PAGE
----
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And a Teen Shall Lead Them 

How 15-year-old Ben Casnocha brought e-government to Cupertino, Menlo Park, Burbank, and other cities across California

Wednesday, Feb 4 2004
"A lot of people ask me, 'Why don't you just be a normal teenager, live a normal life?'" says 15-year-old Ben Casnocha, having lunch on a cloudy January afternoon at a crepe place in Cole Valley, the neighborhood he's lived in since birth. He speaks in an earnest, articulate baritone, and his vocabulary is devoid of the "um"s and "like"s that riddle most teenagers' conversation. His face has already shed its boyish roundness, and at a sturdy 6-foot-3, he's tall enough as a sophomore to play center for the vaunted University High School basketball team. He has a game later this night, in fact, and he's dressed in loose-fitting warm-up attire: stylish sweat pants and complementary sweat shirt, high-top sneakers, and a baseball cap pulled over his wavy brown hair. But even with his size and his clean-cut looks, he evinces a thoughtfulness at odds with the stereotypical high school jock, and a lack of pretension that sets him apart from most adolescent intellectuals. "I don't want to be normal, I want to be something else," Casnocha says, his broad, friendly features curling into a frown. "The emphasis people place on the classroom," he grouses, shaking his head. "It doesn't offer nearly enough for me."

Suddenly there's a buzz at his side. With a sheepish grin, Casnocha reaches into his pocket and fishes out a BlackBerry handheld e-mail device. Immediately his posture stiffens, his tone becomes more professional, and he is no longer the precocious high school student bemoaning the futility of math and science courses -- he's a businessman.

"It's tricky with retired city managers," Casnocha says, reading his e-mail with a gleam in his eye. "They feel uncomfortable trying to make a dime off a buddy, a former colleague, but at the same time they want to stay active."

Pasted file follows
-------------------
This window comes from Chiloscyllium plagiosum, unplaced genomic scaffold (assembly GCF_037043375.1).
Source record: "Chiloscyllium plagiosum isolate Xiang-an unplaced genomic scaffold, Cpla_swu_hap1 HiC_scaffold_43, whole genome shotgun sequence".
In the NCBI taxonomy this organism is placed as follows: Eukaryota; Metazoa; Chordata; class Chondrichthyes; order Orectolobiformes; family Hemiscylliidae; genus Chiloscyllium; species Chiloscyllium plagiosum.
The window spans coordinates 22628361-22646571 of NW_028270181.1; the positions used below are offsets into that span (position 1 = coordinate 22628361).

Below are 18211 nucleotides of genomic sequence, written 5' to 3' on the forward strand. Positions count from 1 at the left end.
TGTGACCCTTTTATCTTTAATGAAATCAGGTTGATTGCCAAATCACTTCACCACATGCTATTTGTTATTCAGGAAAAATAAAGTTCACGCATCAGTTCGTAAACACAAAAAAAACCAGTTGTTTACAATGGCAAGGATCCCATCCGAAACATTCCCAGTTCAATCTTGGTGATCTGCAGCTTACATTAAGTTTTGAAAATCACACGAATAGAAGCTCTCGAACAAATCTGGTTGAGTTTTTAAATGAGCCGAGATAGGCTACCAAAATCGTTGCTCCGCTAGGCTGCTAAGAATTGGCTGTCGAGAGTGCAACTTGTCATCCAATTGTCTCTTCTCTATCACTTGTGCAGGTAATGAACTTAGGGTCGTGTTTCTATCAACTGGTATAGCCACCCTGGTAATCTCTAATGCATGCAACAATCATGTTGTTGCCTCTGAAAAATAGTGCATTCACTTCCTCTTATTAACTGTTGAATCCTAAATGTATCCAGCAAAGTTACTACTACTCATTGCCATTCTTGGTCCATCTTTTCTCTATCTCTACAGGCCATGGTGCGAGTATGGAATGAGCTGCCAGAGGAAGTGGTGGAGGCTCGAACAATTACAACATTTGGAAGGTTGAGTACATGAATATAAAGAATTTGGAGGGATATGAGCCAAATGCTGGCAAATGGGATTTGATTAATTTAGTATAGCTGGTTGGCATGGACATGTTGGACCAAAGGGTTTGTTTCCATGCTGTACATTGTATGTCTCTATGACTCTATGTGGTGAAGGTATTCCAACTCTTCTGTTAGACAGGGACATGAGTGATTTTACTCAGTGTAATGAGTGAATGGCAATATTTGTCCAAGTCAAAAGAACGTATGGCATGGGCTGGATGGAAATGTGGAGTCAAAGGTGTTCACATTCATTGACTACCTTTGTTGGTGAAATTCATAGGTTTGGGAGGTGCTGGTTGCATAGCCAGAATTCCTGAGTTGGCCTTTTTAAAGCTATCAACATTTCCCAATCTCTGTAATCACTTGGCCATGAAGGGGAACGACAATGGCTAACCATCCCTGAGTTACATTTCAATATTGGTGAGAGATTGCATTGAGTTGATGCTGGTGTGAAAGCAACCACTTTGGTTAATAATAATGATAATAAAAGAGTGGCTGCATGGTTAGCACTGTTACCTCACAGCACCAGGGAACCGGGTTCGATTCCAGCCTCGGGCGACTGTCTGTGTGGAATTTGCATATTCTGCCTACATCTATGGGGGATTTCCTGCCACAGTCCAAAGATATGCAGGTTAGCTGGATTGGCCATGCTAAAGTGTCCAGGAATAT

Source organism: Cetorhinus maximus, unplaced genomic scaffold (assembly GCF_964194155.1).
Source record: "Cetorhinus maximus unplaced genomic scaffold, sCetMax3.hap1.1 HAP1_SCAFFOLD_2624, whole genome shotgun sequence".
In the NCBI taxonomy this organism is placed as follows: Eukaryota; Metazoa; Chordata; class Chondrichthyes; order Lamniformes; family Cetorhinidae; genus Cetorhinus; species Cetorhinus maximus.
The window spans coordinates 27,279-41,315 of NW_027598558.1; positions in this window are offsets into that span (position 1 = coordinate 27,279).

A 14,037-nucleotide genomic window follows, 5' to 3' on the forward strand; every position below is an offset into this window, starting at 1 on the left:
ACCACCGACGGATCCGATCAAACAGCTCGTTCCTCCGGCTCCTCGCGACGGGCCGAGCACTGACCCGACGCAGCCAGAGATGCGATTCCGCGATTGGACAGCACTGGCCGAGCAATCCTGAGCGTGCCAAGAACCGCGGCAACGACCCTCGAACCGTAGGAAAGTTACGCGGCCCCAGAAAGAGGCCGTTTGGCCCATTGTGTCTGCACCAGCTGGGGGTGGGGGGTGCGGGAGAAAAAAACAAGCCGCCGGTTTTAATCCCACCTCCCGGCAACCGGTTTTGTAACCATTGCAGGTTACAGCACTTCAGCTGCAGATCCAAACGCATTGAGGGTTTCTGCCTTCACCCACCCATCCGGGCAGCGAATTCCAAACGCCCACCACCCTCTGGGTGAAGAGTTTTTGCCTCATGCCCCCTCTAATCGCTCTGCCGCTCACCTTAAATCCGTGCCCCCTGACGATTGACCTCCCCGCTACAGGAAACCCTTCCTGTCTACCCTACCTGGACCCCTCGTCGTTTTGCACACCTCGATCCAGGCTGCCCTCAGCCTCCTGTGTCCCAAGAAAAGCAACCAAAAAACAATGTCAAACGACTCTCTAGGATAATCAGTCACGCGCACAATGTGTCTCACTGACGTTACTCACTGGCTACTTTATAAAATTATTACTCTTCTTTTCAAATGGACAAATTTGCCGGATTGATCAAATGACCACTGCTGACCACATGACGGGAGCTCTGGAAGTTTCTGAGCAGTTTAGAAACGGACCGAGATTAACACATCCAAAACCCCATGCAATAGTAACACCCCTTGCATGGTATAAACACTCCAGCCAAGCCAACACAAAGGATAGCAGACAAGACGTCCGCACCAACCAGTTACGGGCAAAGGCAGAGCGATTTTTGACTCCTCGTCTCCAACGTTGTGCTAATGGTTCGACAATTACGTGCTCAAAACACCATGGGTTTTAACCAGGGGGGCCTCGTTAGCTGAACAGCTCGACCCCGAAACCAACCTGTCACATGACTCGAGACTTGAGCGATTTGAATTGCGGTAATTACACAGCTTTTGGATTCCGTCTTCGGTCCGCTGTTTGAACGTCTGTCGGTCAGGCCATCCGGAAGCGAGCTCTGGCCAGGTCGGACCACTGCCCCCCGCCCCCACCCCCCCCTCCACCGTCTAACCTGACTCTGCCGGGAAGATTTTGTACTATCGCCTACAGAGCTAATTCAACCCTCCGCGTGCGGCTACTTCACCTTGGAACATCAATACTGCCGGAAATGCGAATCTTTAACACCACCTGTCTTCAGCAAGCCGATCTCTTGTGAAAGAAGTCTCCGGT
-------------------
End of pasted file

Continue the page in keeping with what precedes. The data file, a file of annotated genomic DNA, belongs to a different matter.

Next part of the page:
Typing a quick reply to his correspondent, Casnocha explains, "I have this BlackBerry to keep me connected to the world when I'm in class." He realizes he's said something he shouldn't have, so he offers a self-deprecating chuckle. "Freshman year, I brought it to class. Yes, I did that, and it was wrong of me." He replaces the BlackBerry in his pocket. "This year I'm not going to do it."

Then, grinning, he says, "But when it vibrates, how can you resist?"

Casnocha, after all, is the founder and chairman of Comcate Inc., an e-government company he started in his bedroom that now has more than a dozen clients throughout California, including the cities of Burbank, Menlo Park, and Cupertino. It's not a lark, either: Comcate has a downtown office, a chief operating officer with extensive start-up business experience, and a burgeoning reputation in the e-government industry. Comcate's technology enables cities to receive, process, and organize citizen messages via the Internet, and allows residents to track their queries as they progress through the government. Casnocha's company has been able to carve a niche among the large consulting and software firms competing for e-government contracts by targeting midsize cities, which often have the most need but the fewest resources for electronic citizen-government interfaces.